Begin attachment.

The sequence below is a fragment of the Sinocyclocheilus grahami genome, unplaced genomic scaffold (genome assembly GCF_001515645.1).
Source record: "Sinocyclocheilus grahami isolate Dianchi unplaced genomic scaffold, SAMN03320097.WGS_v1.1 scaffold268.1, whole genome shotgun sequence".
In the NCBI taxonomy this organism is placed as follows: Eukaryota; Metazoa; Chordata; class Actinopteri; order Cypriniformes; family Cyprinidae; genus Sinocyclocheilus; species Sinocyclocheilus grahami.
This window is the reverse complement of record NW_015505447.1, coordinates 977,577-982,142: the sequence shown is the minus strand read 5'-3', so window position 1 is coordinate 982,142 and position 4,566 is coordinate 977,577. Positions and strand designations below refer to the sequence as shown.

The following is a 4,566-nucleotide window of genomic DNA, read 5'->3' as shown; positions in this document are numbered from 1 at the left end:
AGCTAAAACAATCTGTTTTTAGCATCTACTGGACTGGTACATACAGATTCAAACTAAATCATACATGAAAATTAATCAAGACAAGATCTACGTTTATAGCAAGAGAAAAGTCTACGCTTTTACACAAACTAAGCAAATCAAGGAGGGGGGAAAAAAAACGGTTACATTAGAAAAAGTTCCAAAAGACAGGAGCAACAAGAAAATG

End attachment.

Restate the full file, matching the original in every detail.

The sequence below is a fragment of the Sinocyclocheilus grahami genome, unplaced genomic scaffold (genome assembly GCF_001515645.1).
Source record: "Sinocyclocheilus grahami isolate Dianchi unplaced genomic scaffold, SAMN03320097.WGS_v1.1 scaffold268.1, whole genome shotgun sequence".
In the NCBI taxonomy this organism is placed as follows: Eukaryota; Metazoa; Chordata; class Actinopteri; order Cypriniformes; family Cyprinidae; genus Sinocyclocheilus; species Sinocyclocheilus grahami.
This window is the reverse complement of record NW_015505447.1, coordinates 977,577-982,142: the sequence shown is the minus strand read 5'-3', so window position 1 is coordinate 982,142 and position 4,566 is coordinate 977,577. Positions and strand designations below refer to the sequence as shown.

The following is a 4,566-nucleotide window of genomic DNA, read 5'->3' as shown; positions in this document are numbered from 1 at the left end:
AGCTAAAACAATCTGTTTTTAGCATCTACTGGACTGGTACATACAGATTCAAACTAAATCATACATGAAAATTAATCAAGACAAGATCTACGTTTATAGCAAGAGAAAAGTCTACGCTTTTACACAAACTAAGCAAATCAAGGAGGGGGGAAAAAAAACGGTTACATTAGAAAAAGTTCCAAAAGACAGGAGCAACAAGAAAATG